How to Tell A Forgiveness Story

This is a story about forgiveness. How we find it. How we let it find us. How we tell its story.

I wake up most days around four thirty in the morning. No alarm, just my natural body clock. And a 58-year old bladder.

My room is still dark. The busy road in front of my house is quiet. There aren’t many people out and about at that hour in Portland, Maine. Even the seagulls are untroubled, their high-pitched shrieks silenced by sleep.

I rest there in a king-sized bed. Arrow, my little French bulldog, snores and is pressed close and warm to the side of my leg. I lean back against a couple of pillows, and let my mind wander. Against all temptation I try not to art direct; better to let whatever is brewing come up to the surface of its own volition.

Childhood scenes, teen years, college, beyond. Stuff and stories from two, three, four or even five decades ago. Fragments of critical moments in my life. Going over it again and again and again, and trying to create some sort of narrative that allows me to say, “Oh, yes! Now I get it. That happened because this didn’t.” Or, “I’m like this now because that happened then.”

Resolving is an infinite process, I’ve recently discovered. It’s like a game invented by Lewis Carroll — a story continuously unspooling and unfolding. The reward is that you get to learn more through the unspooling; the bummer is that you’re never actually finished.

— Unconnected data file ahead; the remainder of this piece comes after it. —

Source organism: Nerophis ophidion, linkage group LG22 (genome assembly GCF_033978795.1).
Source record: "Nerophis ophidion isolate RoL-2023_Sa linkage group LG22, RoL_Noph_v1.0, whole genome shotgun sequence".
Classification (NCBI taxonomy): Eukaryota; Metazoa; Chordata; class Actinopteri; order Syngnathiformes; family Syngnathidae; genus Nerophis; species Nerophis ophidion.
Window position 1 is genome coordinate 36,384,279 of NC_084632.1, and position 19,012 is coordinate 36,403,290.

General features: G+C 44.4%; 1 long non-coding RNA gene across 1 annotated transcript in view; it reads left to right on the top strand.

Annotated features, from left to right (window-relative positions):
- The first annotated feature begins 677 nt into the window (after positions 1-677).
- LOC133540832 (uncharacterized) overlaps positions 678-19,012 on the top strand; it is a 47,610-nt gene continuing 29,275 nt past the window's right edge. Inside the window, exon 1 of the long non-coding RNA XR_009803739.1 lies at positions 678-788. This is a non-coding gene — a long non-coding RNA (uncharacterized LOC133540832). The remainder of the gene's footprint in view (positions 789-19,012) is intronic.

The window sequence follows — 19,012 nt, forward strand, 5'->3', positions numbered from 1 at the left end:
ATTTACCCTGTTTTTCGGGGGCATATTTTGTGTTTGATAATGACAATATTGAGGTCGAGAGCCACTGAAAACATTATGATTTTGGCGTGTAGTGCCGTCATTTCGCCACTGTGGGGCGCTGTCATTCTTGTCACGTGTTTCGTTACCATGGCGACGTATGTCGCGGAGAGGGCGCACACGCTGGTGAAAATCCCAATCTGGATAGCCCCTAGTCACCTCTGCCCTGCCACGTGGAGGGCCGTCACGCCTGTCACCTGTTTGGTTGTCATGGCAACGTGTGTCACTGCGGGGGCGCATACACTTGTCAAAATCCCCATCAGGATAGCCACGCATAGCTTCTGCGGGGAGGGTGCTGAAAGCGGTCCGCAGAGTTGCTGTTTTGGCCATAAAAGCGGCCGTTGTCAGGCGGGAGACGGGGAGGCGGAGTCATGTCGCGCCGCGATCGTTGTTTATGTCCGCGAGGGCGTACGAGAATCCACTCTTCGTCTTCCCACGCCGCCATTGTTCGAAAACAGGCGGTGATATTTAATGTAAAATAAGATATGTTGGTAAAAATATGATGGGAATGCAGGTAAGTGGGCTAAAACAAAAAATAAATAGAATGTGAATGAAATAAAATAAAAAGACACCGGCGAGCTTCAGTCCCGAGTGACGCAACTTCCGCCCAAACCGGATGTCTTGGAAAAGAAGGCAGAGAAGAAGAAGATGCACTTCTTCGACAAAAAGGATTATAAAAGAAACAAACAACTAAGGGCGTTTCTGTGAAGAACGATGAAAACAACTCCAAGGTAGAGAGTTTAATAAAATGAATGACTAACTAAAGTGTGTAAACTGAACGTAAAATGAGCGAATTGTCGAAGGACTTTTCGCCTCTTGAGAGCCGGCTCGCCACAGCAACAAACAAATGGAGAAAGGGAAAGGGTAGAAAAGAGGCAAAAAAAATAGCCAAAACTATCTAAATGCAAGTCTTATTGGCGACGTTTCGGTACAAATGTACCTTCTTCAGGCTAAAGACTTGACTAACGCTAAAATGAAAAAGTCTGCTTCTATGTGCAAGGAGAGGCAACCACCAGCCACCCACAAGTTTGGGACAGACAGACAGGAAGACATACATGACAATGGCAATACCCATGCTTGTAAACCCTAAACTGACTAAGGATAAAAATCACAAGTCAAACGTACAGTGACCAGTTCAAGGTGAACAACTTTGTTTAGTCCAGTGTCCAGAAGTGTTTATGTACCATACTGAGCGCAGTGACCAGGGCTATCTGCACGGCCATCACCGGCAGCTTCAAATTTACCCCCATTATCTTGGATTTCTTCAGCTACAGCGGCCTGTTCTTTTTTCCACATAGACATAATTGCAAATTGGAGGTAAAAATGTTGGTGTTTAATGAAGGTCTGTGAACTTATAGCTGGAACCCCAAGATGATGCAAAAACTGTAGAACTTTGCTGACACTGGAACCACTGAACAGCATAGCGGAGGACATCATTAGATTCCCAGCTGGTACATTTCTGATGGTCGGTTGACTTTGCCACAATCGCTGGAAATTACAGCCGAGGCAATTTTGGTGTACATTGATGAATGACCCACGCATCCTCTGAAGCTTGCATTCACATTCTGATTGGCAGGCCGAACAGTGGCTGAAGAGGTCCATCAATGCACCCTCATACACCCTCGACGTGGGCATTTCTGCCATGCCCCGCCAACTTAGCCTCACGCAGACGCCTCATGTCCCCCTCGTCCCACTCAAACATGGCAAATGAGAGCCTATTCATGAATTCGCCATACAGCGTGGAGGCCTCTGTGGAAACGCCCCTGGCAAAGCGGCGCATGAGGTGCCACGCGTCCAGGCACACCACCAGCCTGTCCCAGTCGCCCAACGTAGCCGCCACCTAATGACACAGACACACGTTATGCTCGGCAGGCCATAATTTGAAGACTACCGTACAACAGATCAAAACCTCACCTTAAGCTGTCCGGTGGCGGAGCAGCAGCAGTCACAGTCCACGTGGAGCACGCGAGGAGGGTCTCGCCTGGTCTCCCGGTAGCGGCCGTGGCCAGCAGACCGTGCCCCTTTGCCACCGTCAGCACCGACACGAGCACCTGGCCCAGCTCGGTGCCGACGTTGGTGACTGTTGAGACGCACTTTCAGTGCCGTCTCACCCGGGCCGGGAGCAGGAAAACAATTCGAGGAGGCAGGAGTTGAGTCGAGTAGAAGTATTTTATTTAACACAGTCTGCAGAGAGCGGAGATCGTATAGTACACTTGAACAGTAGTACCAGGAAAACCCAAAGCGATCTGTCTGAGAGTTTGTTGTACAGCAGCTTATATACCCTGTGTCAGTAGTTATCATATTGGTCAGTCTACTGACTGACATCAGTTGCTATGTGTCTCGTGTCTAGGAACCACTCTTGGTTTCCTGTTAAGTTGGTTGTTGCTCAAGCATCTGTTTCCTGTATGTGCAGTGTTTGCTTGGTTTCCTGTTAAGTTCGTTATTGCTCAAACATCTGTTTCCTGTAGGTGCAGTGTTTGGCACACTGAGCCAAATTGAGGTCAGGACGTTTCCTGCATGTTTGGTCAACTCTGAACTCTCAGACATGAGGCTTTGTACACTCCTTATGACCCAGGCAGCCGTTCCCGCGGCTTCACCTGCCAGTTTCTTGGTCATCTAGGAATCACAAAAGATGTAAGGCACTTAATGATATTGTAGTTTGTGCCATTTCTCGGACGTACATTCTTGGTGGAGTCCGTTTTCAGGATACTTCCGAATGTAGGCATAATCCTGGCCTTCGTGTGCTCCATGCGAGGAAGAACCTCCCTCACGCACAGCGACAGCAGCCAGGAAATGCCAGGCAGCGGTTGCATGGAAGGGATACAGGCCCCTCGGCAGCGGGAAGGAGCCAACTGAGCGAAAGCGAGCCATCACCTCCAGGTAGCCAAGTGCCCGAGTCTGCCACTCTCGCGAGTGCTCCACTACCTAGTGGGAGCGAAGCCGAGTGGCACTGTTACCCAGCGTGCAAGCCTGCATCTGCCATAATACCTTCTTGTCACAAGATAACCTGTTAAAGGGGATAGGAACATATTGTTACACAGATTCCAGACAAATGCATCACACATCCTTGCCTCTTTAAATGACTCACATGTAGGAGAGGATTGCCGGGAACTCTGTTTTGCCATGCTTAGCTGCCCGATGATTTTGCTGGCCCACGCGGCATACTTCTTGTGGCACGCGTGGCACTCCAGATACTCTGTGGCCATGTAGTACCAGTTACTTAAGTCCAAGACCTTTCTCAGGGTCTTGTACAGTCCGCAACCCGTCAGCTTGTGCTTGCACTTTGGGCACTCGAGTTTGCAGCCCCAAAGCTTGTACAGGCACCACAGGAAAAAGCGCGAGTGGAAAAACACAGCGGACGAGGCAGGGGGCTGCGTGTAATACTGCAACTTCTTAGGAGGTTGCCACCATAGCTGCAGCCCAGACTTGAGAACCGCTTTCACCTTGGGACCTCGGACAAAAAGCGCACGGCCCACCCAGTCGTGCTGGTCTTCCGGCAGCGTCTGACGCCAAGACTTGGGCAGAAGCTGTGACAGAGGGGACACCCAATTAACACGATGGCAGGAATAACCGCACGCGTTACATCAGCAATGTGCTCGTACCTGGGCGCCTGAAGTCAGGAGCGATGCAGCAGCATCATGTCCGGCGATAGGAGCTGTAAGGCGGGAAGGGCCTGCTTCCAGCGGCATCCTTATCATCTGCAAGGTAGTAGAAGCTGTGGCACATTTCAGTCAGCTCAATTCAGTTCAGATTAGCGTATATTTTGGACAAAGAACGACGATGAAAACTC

Most mornings I tread familiar turf. Stories and stuff I’ve plumbed many times. Nothing new but interesting nonetheless. Sometimes, however, I find something novel. Like an archeologist, I discover a shard, or maybe a bruise or a crack I hadn’t remembered or known about, and I work through it with deliberateness and commitment.

Digging like this is consciously moving toward forgiveness.

Cheryl Strayed, fave writer, says this about forgiveness. It’s the smartest, truest thing about it that I’ve read:

“Forgiveness means you’ve found a way forward that acknowledges harm done and hurt caused without letting either your anger or your pain rule your life or define your relationship with the one who did you wrong.”

Although I try not to choreograph, there are one or two stories I actively avoid. Just too damned painful, and I’ve never been able to get near to forgiving.

Just one or two.

Just one.

It is this.

This is the worst hurt of my life.

This is how you tell a forgiveness story.